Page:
Pop-up COVID-19 testing sites have come under scrutiny, and one company – Center for COVID Control – with sites in Kane, McHenry, DuPage, Lake, DeKalb and Cook counties has temporarily shut them down, officials said in multiple news releases.
The federal Centers for Medicare & Medicaid Services is investigating complaints connected to Center for COVID Control, according to an email from Dr. Lee Fleisher, chief medical officer and director of the Center for Clinical Standards and Quality at the CMS.
“To be clear, the Center for COVID Control is not a federal agency,” Fleisher said in an email. “CMS is actively investigating numerous complaints about multiple laboratories and testing sites associated with this private company. It is our understanding that the Center for COVID Control voluntarily suspended their operations through Jan. 22. CMS continues our investigations and will take compliance and enforcement actions as appropriate.”
Fleisher said the agency takes complaints regarding COVID-19 testing sites seriously.
“CMS’s Center for Clinical Standards and Quality investigates these kinds of complaints and is aware of several alleged instances of misconduct by this company’s labs,” according to the email. “We know that people want to feel confident that the testing sites they visit are reputable and the results they receive are accurate.”
McHenry County Department of Health spokeswoman Lindsey Salvatelli confirmed that the county health department received complaints about Center for COVID Control’s Huntley testing site location.
Kane County Public Health Department spokeswoman Susan Stack said in an email that as far as she knows, Kane County has not received any complaints.
About 300 Center for Covid Control testing sites are closed and will reopen Jan. 22, according to the company’s website, www.centerforcovidcontrol.org.
According to a map on its website, the company has testing sites listed in St. Charles, Sugar Grove, South Elgin, Elgin, West Dundee, DeKalb, Woodstock, Gurnee, Richmond, Lake Villa, Harvard, Elmhurst, Crystal Lake, Algonquin, Bensenville, West Chicago, Winfield and Plainfield.
“Center for Covid Control is committed to serving our patients in the safest, most accurate and most compliant manner,” founder and CEO Aleya Siyaj is quoted in a release on its website. “Regrettably, due to our rapid growth and the unprecedented recent demand for testing, we haven’t been able to meet all our commitments. We’ve made this difficult decision to temporarily pause all operations until we are confident that all collection sites are meeting our high standards for quality.”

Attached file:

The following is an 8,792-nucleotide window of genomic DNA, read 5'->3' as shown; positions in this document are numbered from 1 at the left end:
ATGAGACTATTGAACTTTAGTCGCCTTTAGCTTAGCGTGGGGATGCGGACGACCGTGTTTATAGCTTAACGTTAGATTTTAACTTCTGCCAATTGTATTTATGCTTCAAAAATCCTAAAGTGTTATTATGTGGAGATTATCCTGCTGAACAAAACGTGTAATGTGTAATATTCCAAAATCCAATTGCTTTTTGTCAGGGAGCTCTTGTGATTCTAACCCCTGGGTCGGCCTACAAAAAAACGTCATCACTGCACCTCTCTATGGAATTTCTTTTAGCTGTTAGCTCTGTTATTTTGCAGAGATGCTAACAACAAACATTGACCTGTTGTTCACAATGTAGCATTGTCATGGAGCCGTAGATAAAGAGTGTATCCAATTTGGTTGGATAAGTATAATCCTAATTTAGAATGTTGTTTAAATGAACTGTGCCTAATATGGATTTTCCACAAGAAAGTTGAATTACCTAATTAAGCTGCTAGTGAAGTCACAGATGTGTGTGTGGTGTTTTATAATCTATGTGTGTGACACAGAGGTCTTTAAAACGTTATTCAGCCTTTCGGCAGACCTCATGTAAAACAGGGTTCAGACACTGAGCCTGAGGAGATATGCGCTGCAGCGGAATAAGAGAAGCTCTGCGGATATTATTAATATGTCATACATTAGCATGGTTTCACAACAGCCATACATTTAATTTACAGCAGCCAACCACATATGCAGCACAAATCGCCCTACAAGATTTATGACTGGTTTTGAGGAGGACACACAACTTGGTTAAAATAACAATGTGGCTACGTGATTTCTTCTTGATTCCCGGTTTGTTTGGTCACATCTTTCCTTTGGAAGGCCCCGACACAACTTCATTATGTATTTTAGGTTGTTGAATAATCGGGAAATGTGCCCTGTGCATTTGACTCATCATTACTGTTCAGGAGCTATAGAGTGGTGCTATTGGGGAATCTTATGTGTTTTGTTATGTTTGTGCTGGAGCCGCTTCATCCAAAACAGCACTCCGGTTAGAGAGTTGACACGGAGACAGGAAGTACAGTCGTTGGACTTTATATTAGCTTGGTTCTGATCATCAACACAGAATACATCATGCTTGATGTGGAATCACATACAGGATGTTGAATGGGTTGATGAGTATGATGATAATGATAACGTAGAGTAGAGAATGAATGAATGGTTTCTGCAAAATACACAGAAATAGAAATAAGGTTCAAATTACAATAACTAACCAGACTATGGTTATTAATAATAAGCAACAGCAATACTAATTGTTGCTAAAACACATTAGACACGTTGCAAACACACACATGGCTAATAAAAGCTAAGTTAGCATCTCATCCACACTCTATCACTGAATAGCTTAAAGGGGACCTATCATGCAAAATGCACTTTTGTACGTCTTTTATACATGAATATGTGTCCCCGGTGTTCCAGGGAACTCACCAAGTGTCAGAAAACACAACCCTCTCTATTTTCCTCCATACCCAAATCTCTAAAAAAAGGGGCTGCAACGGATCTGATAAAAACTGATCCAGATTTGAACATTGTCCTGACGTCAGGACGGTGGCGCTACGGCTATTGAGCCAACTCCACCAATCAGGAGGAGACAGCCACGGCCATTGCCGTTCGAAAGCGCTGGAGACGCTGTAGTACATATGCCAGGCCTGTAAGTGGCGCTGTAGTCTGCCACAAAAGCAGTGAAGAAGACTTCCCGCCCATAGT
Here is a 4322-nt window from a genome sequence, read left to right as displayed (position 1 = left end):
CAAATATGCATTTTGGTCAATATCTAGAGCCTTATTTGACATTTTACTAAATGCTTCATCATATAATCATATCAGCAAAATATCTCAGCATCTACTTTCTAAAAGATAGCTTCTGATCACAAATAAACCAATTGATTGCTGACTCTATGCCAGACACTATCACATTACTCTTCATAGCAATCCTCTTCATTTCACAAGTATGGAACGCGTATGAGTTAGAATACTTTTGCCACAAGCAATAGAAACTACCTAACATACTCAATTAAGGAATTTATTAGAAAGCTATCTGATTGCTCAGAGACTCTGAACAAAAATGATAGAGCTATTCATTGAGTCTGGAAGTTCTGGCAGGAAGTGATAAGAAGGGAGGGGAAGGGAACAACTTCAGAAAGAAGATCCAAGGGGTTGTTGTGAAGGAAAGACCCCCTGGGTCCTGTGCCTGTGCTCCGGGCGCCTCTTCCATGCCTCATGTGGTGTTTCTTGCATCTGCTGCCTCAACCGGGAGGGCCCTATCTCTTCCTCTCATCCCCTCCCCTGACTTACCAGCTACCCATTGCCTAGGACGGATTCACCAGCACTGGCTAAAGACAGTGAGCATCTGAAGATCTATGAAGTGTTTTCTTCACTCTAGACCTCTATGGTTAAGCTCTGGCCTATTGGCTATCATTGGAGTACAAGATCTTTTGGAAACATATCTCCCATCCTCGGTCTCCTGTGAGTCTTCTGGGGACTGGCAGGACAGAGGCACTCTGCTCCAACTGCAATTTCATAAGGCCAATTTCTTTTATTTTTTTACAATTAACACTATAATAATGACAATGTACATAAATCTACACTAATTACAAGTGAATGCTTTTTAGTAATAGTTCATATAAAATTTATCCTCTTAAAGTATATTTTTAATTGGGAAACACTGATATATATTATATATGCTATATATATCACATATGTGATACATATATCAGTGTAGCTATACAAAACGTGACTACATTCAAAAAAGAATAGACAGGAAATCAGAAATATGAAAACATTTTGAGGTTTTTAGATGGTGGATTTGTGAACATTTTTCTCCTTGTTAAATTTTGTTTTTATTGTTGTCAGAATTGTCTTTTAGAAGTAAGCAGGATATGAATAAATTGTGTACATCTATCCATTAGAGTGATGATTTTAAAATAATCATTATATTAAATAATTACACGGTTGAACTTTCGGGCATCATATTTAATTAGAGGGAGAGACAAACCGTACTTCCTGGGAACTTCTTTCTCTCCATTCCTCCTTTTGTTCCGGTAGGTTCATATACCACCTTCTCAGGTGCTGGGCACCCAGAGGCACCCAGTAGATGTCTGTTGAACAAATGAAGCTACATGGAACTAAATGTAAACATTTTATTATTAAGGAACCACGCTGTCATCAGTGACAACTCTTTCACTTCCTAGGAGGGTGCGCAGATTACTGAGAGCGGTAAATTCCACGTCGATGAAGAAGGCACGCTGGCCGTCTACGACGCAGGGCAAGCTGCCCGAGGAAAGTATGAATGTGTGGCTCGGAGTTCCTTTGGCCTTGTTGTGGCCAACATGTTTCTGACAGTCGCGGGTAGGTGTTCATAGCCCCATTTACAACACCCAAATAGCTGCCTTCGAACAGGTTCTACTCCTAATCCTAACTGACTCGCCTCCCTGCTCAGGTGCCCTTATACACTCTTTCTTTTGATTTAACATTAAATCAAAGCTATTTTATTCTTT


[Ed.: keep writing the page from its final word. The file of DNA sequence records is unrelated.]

The release did not acknowledge complaints about Center for Covid Control, and the company did not immediately respond to an email seeking comment.
Illinois Department of Public Health spokeswoman Melaney Arnold said in an email that the agency was aware of complaints about the Center for COVID Control but was “unable to provide additional details at this time.”
“Complaints for laboratories are confidential,” according to Arnold’s email. “People who encounter a testing site they believe is operating fraudulently should file a complaint on the attorney general’s website, www.IllinoisAttorneyGeneral.gov.”
Only lab results, not testing supplies and their use, are reported to the IDPH, Arnold said.
Illinois Attorney General Kwame Raoul issued a consumer alert regarding all pop-up COVID-19 testing sites and the price-gouging of at-home rapid tests.
A nationwide shortage of COVID-19 tests and available testing appointments has led many Illinois residents to turn to what are known as pop-up testing sites, which are not licensed or regulated by any government agency and which cannot have their legitimacy confirmed by the attorney general’s office, according to a news release on the attorney general’s website.
Raoul recommends that people first try to use a state-sponsored testing site to the extent possible. Individuals can contact their health care providers for testing or testing center recommendations. People also can find a testing location by visiting the websites of the Illinois Department of Public Health, the Cook County Department of Health and the U.S. Department of Health and Human Services.
The attorney general’s office is offering guidance and encouraging people to exercise caution before visiting any testing site.
Those going to a nonstate-sponsored testing site should consider what tests are done, who analyzes the results, what lab it uses and search www.cdc.gov to determine whether the lab used is Clinical Laboratory Improvement Amendments certified.
Raoul also cautioned that people being asked to pay out of pocket represents a red flag because if they are insured, insurance should pay, and if not, the company would be paid by a federal fund.
Update: This article has been updated to correct what agency had received complaints regarding the Center for COVID Control’s Huntley location. It was the McHenry County Department of Health.